Today, Sherman describes himself as the black sheep among his friends from Stanford, many of whom are lawyers, doctors and venture capitalists. They tell him he has a lot more to offer society than just being a football player.
“I’m the guy who bashes his head in for a living,” he jokingly said.
But life outside of being a football player will have to wait. ESPN gauged his interest in retiring to enter the broadcast booth for “Monday Night Football” after he sustained a torn Achilles during the 2017 season. He was offered a lucrative deal to begin his broadcasting career, Sherman said.
But acting as his own agent, Sherman opted to sign a three-year contract with the 49ers shortly after the Seahawks released him in March 2018. ESPN ended up with Jason Witten in the Monday night booth for one season before he returned to the Dallas Cowboys this season.
“He realizes there’s a lot more life after football,” Sherman’s father said. “He seems to be in preparation for that. He doesn’t know how long that’s going to be, but he’s making preparations.”
Said his mother: “He has a lot more to do.”
Branton Sherman was a standout athlete at Dominguez before his brother. He eventually received a football scholarship to play wide receiver at Montana State. He became the family’s first four-year college graduate when he earned a bachelor’s of science in health enhancement.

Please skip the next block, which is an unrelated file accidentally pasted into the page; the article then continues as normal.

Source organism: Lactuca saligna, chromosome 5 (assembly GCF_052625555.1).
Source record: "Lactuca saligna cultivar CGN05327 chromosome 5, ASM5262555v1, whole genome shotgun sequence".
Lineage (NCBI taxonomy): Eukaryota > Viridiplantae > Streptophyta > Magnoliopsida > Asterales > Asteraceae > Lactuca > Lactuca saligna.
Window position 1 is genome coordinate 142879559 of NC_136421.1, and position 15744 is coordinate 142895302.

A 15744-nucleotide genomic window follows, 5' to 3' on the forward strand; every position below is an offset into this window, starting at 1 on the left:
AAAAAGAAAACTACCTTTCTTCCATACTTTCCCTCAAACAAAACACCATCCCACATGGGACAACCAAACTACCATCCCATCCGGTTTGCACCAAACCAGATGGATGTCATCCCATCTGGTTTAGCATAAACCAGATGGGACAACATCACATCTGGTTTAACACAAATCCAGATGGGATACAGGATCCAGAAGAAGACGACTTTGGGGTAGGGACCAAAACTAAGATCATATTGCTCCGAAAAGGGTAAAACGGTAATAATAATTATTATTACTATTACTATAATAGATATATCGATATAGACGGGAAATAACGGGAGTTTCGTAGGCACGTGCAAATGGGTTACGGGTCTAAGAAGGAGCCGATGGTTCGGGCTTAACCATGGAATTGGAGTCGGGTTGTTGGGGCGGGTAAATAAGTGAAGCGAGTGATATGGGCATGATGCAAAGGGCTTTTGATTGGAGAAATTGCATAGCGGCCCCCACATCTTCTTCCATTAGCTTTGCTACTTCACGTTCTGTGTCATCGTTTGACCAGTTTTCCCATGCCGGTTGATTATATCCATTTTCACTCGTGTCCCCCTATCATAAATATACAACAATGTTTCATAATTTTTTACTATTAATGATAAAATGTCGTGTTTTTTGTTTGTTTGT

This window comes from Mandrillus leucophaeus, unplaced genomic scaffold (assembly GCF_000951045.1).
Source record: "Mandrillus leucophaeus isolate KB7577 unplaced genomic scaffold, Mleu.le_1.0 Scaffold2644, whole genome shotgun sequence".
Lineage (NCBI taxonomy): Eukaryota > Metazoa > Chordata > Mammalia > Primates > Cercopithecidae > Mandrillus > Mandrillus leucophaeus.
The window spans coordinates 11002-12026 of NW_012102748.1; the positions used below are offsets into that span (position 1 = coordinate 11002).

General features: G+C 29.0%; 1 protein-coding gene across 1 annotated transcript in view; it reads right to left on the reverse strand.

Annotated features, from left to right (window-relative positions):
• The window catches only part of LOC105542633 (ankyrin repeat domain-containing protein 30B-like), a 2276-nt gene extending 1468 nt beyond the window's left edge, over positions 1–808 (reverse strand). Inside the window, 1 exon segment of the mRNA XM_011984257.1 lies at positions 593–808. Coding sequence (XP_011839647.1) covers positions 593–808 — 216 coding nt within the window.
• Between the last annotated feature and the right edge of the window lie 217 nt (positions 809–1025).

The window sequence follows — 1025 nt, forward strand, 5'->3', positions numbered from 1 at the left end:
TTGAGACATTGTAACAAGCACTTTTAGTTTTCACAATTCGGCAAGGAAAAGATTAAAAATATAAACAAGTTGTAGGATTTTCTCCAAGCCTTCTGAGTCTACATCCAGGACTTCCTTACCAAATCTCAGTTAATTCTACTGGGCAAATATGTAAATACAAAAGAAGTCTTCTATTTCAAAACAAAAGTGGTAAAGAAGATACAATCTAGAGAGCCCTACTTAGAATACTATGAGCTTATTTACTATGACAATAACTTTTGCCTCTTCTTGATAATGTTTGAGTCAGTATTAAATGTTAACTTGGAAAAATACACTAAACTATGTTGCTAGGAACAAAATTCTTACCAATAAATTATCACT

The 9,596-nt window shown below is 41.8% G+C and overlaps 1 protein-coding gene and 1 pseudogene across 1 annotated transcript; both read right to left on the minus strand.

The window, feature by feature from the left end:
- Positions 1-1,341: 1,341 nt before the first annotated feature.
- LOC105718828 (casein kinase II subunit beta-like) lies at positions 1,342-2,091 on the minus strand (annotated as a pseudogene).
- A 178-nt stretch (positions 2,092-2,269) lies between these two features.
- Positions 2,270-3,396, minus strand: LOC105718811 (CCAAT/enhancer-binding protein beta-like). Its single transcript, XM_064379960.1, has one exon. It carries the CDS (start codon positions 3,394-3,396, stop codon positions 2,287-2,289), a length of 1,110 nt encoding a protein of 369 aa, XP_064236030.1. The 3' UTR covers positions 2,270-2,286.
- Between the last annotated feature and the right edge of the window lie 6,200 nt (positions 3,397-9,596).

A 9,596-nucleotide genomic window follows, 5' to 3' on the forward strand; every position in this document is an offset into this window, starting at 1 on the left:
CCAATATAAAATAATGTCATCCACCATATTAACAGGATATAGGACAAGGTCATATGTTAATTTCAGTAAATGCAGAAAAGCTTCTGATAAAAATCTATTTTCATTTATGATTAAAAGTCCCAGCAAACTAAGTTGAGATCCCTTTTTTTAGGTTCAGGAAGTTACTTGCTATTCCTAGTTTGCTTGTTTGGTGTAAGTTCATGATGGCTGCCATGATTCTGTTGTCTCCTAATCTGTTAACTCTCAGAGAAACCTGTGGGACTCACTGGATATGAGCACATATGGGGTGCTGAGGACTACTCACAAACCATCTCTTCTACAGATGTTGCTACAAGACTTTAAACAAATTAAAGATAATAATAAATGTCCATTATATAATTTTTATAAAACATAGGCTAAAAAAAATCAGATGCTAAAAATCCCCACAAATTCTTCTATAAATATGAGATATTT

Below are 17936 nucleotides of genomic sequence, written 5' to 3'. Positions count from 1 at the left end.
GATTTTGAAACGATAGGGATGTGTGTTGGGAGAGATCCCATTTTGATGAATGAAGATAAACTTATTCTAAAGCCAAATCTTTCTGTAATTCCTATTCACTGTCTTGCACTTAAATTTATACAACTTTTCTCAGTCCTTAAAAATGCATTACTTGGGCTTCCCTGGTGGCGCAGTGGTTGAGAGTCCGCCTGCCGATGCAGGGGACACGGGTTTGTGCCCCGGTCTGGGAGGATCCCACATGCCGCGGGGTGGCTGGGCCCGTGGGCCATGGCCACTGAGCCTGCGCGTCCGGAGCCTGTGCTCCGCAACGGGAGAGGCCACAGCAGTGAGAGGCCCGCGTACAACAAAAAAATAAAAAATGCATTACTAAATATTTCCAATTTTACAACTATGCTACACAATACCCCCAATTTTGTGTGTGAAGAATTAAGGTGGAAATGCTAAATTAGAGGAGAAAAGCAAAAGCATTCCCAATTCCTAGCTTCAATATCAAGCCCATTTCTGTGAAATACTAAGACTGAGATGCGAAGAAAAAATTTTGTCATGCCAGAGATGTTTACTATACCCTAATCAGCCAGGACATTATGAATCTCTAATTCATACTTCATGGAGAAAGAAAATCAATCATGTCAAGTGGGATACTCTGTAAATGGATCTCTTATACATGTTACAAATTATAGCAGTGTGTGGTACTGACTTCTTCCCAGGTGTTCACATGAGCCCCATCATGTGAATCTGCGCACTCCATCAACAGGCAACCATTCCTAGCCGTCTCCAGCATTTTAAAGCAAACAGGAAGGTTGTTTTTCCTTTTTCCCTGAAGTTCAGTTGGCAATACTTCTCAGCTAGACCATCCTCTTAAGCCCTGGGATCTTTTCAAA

The day Branton earned his college degree was a monumental day for the family.
“It was an even bigger deal when Richard committed to Stanford,” Branton said.
Branton serves as his brother’s business manager. He also helped his brother start Blanket Coverage, the Richard Sherman Family Foundation, which provides resources to students in low-income communities. Now, Richard’s wife, Ashley, runs the foundation’s day-to-day operations.
Branton said he always wanted his younger brother to learn from the mistakes he made before him. Branton never got into too much trouble, but there was the time the varsity practice was interrupted by Beverly tearing into the dirt parking lot and pulling her son from practice because she got a phone call from his Spanish teacher that he was acting out in class.
“She came out there and snatched me off the field,” he said. “It was a very embarrassing moment, but it makes sense now that I’m an adult. I was jacking around in class, being a clown.”
Branton knew from an early age how to push his brother’s buttons to get the most out of him. All he had to do was tell him what he could not do.
“When it came to sports or anything, I figured this kid responded well to adversity and people doubting him,” Branton said of his younger brother. “I figured, I’m his brother, he always wants to prove me wrong and show he can do this. I took advantage of that.”
Before a Pop Warner game, Branton struck a nerve when talking about the upcoming opponent’s star player, Marvin “Biggem” Johnson.
“Hey, man,” Branton told his brother, “you’re playing against ‘Biggem’ this week. I don’t know if you guys are going to win. I know he’s going to run you over because he heard you’re playing running back and you’re not a real running back.”
The tactic proved effective that day, and Branton still uses this tool to motivate Richard. He has done it every step of the way, including when Richard began his Stanford career as a wide receiver after then-coach Walt Harris recruited him to Palo Alto.
One player Branton regularly cited to annoy his brother was Michael Crabtree, the two-time Biletnikoff Award winner as the best receiver in college football.